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Will it clear congestion? That remains to be seen. Theoretically fewer players should mean fewe3r congestion, but there are no guarantees.

Something I’ve gone on about is that players have evolved, and although their endurance, strength and kicking prowess have increased, the size of the grounds remains the same.

Here’s an analogy: as a kid you would’ve played kick-to-kick in your backyard. At some point you would’ve grown up and the backyard became too small, so you then went to a park to play kick-to-kick.

You outgrew your field of play and had to find something bigger.

John Nicholls, AFL hall of famer and ruckman in Carlton’s team of the century, was 189 centimetres tall. Carlton’s current captain and champion midfielder, Patrick Cripps, is 195 centimetres tall. We get bigger and stronger. That’s human evolution. Players 20 years ago never ran the distances players do today.

The ground should grow proportionately to how a player’s size and abilities have grown, but that’s not going to happen. So is decreasing the number of players on the ground going to help? Or will players continue to evolve and learn to compensate for the loss of two teammates?

All the evidence would suggest the latter.

Shane Mumford and Stefan Martin contest the ruck.

(Photo by Jason O’Brien/AFL Media/Getty Images)

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Cap interchange further
I heard Kane Cornes championing capping interchanges further, claiming it would tire players, open up congestion and allow an increase in skill.

It is the first time I’ve heard that a tired player will improve in his output.

Then we have to consider how the body copes with the increased workload. This is one problem with claims interchange capping will help the game revert. Why? How do players unlearn and devolve? Does a player who’s currently running 15 kilometres somehow pace himself to run only 12 kilometres? How do they do that? The only way I know is they run until they drop.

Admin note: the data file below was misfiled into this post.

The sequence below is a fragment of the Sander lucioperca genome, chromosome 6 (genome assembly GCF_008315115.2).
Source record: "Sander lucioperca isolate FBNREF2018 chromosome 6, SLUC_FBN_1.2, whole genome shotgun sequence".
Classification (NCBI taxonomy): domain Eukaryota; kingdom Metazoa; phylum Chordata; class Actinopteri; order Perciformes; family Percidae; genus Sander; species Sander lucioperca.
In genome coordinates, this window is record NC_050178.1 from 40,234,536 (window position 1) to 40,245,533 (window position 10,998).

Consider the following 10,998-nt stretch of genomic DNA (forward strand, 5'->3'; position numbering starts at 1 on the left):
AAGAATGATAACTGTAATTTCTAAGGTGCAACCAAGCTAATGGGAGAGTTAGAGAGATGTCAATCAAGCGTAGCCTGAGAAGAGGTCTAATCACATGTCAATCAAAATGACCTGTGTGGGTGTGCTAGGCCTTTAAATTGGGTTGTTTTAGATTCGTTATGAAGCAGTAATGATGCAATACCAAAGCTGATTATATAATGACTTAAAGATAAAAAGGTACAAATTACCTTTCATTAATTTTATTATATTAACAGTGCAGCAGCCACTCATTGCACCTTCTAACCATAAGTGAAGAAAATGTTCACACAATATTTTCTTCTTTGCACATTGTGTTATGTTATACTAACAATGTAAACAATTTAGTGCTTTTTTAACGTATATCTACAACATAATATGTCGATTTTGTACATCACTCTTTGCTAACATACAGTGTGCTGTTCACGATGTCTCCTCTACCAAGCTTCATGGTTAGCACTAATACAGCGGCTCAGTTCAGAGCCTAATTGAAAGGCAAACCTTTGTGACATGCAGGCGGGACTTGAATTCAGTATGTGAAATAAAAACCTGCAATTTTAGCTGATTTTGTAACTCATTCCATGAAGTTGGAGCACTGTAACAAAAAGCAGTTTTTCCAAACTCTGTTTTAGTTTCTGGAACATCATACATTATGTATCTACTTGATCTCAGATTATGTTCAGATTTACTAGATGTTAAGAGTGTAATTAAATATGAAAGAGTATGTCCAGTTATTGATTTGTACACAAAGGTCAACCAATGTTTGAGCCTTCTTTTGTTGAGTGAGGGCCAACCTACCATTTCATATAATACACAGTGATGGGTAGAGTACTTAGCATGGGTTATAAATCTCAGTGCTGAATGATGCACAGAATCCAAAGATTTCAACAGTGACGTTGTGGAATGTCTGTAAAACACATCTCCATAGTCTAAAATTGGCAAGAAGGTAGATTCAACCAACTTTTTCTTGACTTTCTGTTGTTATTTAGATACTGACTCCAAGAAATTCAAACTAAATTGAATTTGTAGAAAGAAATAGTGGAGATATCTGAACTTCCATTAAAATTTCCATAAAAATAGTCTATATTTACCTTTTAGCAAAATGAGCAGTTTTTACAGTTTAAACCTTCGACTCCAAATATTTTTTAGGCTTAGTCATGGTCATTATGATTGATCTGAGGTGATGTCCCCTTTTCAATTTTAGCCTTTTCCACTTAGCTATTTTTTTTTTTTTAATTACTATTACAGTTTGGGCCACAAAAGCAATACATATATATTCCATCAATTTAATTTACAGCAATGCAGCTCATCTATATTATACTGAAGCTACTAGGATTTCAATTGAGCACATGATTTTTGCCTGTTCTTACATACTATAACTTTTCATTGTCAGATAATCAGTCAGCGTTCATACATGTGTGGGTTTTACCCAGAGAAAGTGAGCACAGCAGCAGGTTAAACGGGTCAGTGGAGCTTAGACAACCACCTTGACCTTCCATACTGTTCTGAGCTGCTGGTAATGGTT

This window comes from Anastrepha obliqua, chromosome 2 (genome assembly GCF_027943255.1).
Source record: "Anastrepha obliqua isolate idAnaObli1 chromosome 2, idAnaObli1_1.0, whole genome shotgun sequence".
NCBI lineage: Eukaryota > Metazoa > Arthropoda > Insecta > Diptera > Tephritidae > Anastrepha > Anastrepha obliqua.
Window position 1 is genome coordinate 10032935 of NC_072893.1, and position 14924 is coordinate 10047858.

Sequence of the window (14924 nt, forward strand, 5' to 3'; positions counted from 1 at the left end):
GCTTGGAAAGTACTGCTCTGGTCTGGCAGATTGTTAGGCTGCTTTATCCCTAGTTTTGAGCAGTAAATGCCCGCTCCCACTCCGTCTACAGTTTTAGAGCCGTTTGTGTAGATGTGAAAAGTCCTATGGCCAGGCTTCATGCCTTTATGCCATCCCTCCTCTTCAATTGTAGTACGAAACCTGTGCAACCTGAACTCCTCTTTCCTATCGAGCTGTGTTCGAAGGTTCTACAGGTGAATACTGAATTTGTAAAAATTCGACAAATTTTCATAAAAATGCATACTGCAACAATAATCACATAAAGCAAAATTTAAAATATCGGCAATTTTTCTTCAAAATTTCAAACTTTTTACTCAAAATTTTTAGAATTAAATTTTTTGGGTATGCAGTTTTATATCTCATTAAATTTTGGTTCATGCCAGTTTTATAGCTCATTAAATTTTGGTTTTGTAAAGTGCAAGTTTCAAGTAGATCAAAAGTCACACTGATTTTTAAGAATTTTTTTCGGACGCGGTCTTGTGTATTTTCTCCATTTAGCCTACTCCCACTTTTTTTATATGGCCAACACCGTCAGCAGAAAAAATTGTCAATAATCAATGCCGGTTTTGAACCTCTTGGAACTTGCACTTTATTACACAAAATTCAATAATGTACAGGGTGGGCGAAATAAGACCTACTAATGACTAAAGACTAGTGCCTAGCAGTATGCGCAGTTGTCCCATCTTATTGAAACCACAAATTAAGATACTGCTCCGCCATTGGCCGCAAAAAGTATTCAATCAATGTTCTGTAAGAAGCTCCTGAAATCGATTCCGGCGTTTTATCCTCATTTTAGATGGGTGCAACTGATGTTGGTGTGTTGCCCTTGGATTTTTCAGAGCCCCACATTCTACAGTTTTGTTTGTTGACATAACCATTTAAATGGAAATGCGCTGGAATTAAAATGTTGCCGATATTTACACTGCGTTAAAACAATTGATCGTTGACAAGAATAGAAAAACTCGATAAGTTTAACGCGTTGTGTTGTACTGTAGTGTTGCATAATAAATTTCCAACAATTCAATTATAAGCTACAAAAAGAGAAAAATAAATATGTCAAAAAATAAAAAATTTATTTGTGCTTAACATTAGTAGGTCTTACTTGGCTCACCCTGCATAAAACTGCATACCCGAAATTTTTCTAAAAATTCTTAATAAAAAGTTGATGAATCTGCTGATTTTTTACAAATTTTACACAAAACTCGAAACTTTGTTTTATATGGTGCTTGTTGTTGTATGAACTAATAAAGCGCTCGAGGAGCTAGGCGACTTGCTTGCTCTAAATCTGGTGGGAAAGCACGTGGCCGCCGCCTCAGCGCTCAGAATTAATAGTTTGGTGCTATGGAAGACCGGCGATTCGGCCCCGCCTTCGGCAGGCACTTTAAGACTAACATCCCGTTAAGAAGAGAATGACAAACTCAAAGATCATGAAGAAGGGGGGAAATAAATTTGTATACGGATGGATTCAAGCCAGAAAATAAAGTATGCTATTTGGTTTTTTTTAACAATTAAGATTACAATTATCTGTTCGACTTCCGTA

Of course, being competitors, they’ll push themselves to exceed that barrier. So either they break or reacclimate.

If players are breaking, doesn’t that become an OH&S issue? After all, we’re introducing a change that we’re openly acknowledging will fatigue players. I don’t know of any other workplace who wouldn’t flag this as a critical concern.

It’s another rule that hasn’t been thoroughly examined. Capping interchange is a kneejerk reaction to the possibility that rotations could escalate to some unrealistic level. It’s not going to happen.

If rotations were just left alone, clubs would find their optimum number because at some point it would become more taxing to run players off and on than it would be to just let them stay on the field for a few minutes.

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Conclusion
The game evolves. It always has, and always will.

The AFL constantly poke it and prod it and kick it to try to make it behave the way they want it to, and it never does. That should be a lesson in itself.

Then you hear some people in football and in the media lament free kicks. The biggest problem in the game is the rolling mauls that form around spillages. If players are struggling to get the ball out, more players will congest.

The vehicles to clear congestion already exist: pay the frees that are there. The congestion breaks up instantly. This has already been proven through the AFL’s handling of another blemish: melees.

Umpires used to try break melees up. Things would settle, then a spot fire would erupt into another altercation. On and on it went, sometimes for minutes.

Now the umpires just throw the ball up. Melees stop immediately. Players pursue the ball. Teammates run off to provide options.

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Who cares if there are a lot of stoppages? Outside of James Brayshaw, who cares if there are a lot of free kicks? If you paid the free kicks that were there, it would clear congestion immediately.

In the case that a ball is locked up, an umpire should call it immediately rather than wait ten or so seconds – time in which more players congregate – before determining a ball-up is required.

Maybe the AFL should try rigorously enforcing the rules that have existed for over a hundred years before introducing new ones.